There is also provided in accordance with the present invention a method for backwashing a filter cell in a treatment plant having a central clarifying vessel, and a number of filter cells positioned around the periphery of the clarifying vessel, the method comprises the steps of: isolating the filter cell to be backwashed from the clarifying vessel; lowering the liquid level to a predetermined elevation in the isolated filter cell; stopping the flow of effluent from the other filter cells remaining in service; permitting the filter cells remaining in service to fill with liquid to a predetermined elevation; and transferring water from the filter cells in service to the isolated filter cell to backwash a filter within that filter cell; withdrawing backwashed material from the isolated filter cell; draining filtered water to waste; and returning the filter cells to normal filtering service.
The method may include closing valves to isolate the filter cell to be backwashed, and stopping the flow of effluent from the other filter cells remaining in service.
The method may include permitting the filter cells remaining in service to fill with clarified liquid from the clarifying vessel. Each filter cell may receive clarified liquid from the clarifying vessel through a dedicated helical weir. A helical weir may become submerged when the filter cell it feeds becomes full and then automatically redirect the liquid to unsubmerged helical weir openings.
FIG. 1 is a cross-sectional elevation view of a treatment plant in accordance with the present invention;
FIG. 2 is a plan view of the treatment plant of FIG. 1;
FIG. 3 is an alternative plan view of a treatment plant in accordance with the present invention; and
FIG. 4 is a cross-sectional elevation view of an alternative filter cell design in accordance with the present invention.
To the extent it is reasonable and practical the same or similar elements which appear in the various views of the drawings will be identified by the same numbers.
With reference to FIG. 1, a water treatment plant 10 is shown in which water is clarified, treated, and filtered. Raw water containing dissolved or suspended solids or both enters the plant 10 and is pumped through a optional tray aerator/degasifier 12 to remove gases and is then stored temporarily in a head tank 14 which maintains a sufficient head to drive downstream components of the plant 10. Raw water is fed from the head tank 14 via a conduit 16 to a clarifying vessel 20.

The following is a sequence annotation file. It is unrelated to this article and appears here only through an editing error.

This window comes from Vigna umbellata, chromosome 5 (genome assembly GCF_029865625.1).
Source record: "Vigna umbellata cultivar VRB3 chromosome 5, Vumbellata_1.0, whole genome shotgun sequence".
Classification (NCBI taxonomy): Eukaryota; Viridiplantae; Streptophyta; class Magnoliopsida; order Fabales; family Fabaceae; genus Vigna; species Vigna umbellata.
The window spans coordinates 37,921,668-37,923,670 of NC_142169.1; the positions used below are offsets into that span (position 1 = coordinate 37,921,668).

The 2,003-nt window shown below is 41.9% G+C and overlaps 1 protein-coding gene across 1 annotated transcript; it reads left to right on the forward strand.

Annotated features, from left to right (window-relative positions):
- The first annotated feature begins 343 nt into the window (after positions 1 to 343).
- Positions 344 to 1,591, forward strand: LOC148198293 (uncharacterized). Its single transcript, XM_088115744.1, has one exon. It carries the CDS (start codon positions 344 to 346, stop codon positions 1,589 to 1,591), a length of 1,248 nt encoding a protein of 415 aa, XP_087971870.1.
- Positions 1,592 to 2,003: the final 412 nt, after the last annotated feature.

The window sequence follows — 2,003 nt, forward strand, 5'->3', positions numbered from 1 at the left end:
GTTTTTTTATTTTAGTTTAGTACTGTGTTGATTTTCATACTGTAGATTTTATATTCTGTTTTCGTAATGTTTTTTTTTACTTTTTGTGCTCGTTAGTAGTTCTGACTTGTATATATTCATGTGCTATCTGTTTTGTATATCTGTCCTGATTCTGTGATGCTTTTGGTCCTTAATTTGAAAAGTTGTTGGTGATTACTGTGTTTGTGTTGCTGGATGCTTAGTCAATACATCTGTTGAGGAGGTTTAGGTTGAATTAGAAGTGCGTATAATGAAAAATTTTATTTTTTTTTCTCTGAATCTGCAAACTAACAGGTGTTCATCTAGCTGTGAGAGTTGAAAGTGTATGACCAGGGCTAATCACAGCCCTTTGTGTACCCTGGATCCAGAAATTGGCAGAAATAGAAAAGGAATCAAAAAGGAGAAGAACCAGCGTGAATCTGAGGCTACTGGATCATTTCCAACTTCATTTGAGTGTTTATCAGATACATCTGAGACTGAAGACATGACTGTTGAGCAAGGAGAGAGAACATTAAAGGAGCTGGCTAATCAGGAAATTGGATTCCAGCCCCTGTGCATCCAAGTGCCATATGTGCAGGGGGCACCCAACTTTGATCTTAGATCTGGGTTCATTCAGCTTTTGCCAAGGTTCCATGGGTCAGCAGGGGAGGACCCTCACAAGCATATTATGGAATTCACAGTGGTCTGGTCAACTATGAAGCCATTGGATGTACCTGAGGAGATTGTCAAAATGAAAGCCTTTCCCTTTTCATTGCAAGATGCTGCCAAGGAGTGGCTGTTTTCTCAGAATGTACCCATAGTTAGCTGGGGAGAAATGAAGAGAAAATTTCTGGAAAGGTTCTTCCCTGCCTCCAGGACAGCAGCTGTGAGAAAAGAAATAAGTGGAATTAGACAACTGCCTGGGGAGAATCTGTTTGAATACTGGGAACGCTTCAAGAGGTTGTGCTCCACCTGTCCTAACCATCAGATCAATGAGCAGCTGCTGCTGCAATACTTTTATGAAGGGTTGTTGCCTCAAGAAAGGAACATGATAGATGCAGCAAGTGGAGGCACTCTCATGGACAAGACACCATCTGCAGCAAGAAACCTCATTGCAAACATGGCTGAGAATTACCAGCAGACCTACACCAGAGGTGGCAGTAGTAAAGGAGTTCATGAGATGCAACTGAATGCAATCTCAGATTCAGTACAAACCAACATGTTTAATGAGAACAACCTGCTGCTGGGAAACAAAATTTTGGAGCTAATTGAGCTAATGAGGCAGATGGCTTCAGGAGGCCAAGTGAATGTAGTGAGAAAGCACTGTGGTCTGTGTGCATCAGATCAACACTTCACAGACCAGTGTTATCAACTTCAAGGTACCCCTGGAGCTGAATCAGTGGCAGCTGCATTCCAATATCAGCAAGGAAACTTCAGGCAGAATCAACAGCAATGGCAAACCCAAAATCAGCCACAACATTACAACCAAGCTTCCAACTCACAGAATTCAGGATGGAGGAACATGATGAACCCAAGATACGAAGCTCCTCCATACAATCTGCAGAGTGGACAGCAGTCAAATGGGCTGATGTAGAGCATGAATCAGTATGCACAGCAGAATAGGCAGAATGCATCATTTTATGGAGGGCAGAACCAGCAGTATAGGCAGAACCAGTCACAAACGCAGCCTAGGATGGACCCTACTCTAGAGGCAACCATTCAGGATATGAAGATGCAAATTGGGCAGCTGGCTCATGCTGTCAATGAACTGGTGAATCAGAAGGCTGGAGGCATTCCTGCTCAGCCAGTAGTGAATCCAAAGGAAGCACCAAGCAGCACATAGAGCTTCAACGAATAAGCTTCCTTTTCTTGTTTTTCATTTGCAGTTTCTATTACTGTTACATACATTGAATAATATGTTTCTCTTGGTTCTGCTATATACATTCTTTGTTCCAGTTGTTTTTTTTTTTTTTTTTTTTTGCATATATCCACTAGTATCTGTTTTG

The clarifying vessel 20 is shown having walls 22 in the form of a frustrum of a cone with a minimum diameter located at the bottom and with a maximum diameter located at or near the upper portion or top. Attached to the lower extremity of the cone is a cylindrical inlet chamber 24 having opposing tangential inlets 26 for receiving raw water from conduit 16. One or more additional inlets, can be provided for introducing water treatment chemicals, such as precipitating or flocculating agents. The cylindrical chamber 24 is joined at its lower edge to bottom 28.
Vessel 20 has a vertically and axially positioned downcomer 30. The downcomer 30 has an upper conical portion 32 which is joined at its lower end 34 of minimum diameter to a vertically positioned and axially located pipe or conduit 36. A substantially vertical circular flange 38 may be joined at its upper end to the upper end of conical portion 32. This flange serves as an air trap and it can also minimize floc carry-over into the clarified liquid zone.
The raw water rises in a generally helical path out of a cylindrical inlet chamber 24 into the conical section of the vessel 20. As the water rises through the conical portion 22 of the vessel 20, the cross-sectional area of the vessel increases, resulting in a corresponding decrease in the space flow rate of the treated water through the vessel, although the net flow remains constant. The space flow rate decreases until the solids are no longer carried by the drag or lift and turbulence of the water, and a point of equilibrium where the lifting force of the water and the counteracting gravitational force on the suspended solids is in equilibrium, causing a suspended rotating sludge blanket 46 of the solids to form in the vessel 20. The rotating sludge blanket 46 is suspended at or below the maximum diameter of the vessel.